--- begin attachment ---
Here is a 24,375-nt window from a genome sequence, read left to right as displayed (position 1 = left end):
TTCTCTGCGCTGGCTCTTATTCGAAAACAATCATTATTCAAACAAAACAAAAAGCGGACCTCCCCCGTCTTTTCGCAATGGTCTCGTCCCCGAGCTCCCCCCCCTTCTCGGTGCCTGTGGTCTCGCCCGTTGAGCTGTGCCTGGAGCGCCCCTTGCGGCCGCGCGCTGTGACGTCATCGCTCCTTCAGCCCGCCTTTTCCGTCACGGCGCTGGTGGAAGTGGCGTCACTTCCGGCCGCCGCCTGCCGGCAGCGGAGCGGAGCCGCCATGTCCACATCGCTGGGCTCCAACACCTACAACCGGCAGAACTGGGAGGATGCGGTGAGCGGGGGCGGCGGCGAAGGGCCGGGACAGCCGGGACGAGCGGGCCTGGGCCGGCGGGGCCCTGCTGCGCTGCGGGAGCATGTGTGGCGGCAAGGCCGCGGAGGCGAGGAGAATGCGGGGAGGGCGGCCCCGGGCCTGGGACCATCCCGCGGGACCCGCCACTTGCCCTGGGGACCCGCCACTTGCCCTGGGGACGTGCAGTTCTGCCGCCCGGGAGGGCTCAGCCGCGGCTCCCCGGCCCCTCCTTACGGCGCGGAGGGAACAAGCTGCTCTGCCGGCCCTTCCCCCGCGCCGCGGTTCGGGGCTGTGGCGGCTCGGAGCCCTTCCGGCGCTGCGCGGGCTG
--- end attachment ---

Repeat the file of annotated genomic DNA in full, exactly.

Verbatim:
Here is a 24,375-nt window from a genome sequence, read left to right as displayed (position 1 = left end):
TTCTCTGCGCTGGCTCTTATTCGAAAACAATCATTATTCAAACAAAACAAAAAGCGGACCTCCCCCGTCTTTTCGCAATGGTCTCGTCCCCGAGCTCCCCCCCCTTCTCGGTGCCTGTGGTCTCGCCCGTTGAGCTGTGCCTGGAGCGCCCCTTGCGGCCGCGCGCTGTGACGTCATCGCTCCTTCAGCCCGCCTTTTCCGTCACGGCGCTGGTGGAAGTGGCGTCACTTCCGGCCGCCGCCTGCCGGCAGCGGAGCGGAGCCGCCATGTCCACATCGCTGGGCTCCAACACCTACAACCGGCAGAACTGGGAGGATGCGGTGAGCGGGGGCGGCGGCGAAGGGCCGGGACAGCCGGGACGAGCGGGCCTGGGCCGGCGGGGCCCTGCTGCGCTGCGGGAGCATGTGTGGCGGCAAGGCCGCGGAGGCGAGGAGAATGCGGGGAGGGCGGCCCCGGGCCTGGGACCATCCCGCGGGACCCGCCACTTGCCCTGGGGACCCGCCACTTGCCCTGGGGACGTGCAGTTCTGCCGCCCGGGAGGGCTCAGCCGCGGCTCCCCGGCCCCTCCTTACGGCGCGGAGGGAACAAGCTGCTCTGCCGGCCCTTCCCCCGCGCCGCGGTTCGGGGCTGTGGCGGCTCGGAGCCCTTCCGGCGCTGCGCGGGCTG